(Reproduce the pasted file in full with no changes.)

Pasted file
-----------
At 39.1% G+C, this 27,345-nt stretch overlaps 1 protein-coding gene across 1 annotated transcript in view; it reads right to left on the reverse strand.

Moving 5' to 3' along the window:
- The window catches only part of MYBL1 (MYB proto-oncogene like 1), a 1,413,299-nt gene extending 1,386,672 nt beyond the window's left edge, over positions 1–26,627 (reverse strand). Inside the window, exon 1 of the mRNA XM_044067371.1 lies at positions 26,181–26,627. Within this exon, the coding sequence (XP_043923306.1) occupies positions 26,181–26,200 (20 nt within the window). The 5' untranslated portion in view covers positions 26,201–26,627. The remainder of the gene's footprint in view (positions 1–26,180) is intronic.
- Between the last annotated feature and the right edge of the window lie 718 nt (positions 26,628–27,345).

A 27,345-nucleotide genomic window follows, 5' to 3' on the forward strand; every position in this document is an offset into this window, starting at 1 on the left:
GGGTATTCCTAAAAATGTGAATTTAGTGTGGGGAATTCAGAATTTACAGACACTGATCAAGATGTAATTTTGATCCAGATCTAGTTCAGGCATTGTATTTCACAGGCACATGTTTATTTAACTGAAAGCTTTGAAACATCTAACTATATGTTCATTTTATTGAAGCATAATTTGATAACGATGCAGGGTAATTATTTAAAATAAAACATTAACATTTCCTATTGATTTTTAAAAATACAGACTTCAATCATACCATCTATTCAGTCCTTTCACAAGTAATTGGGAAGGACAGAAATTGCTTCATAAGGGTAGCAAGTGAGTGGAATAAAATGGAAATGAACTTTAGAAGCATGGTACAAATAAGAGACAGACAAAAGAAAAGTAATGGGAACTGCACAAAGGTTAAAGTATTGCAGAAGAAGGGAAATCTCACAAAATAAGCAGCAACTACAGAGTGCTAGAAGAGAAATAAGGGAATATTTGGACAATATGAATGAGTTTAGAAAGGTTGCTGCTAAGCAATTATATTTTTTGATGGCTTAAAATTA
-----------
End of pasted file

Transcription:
At 39.1% G+C, this 27,345-nt stretch overlaps 1 protein-coding gene across 1 annotated transcript in view; it reads right to left on the reverse strand.

Moving 5' to 3' along the window:
- The window catches only part of MYBL1 (MYB proto-oncogene like 1), a 1,413,299-nt gene extending 1,386,672 nt beyond the window's left edge, over positions 1–26,627 (reverse strand). Inside the window, exon 1 of the mRNA XM_044067371.1 lies at positions 26,181–26,627. Within this exon, the coding sequence (XP_043923306.1) occupies positions 26,181–26,200 (20 nt within the window). The 5' untranslated portion in view covers positions 26,201–26,627. The remainder of the gene's footprint in view (positions 1–26,180) is intronic.
- Between the last annotated feature and the right edge of the window lie 718 nt (positions 26,628–27,345).

A 27,345-nucleotide genomic window follows, 5' to 3' on the forward strand; every position in this document is an offset into this window, starting at 1 on the left:
GGGTATTCCTAAAAATGTGAATTTAGTGTGGGGAATTCAGAATTTACAGACACTGATCAAGATGTAATTTTGATCCAGATCTAGTTCAGGCATTGTATTTCACAGGCACATGTTTATTTAACTGAAAGCTTTGAAACATCTAACTATATGTTCATTTTATTGAAGCATAATTTGATAACGATGCAGGGTAATTATTTAAAATAAAACATTAACATTTCCTATTGATTTTTAAAAATACAGACTTCAATCATACCATCTATTCAGTCCTTTCACAAGTAATTGGGAAGGACAGAAATTGCTTCATAAGGGTAGCAAGTGAGTGGAATAAAATGGAAATGAACTTTAGAAGCATGGTACAAATAAGAGACAGACAAAAGAAAAGTAATGGGAACTGCACAAAGGTTAAAGTATTGCAGAAGAAGGGAAATCTCACAAAATAAGCAGCAACTACAGAGTGCTAGAAGAGAAATAAGGGAATATTTGGACAATATGAATGAGTTTAGAAAGGTTGCTGCTAAGCAATTATATTTTTTGATGGCTTAAAATTA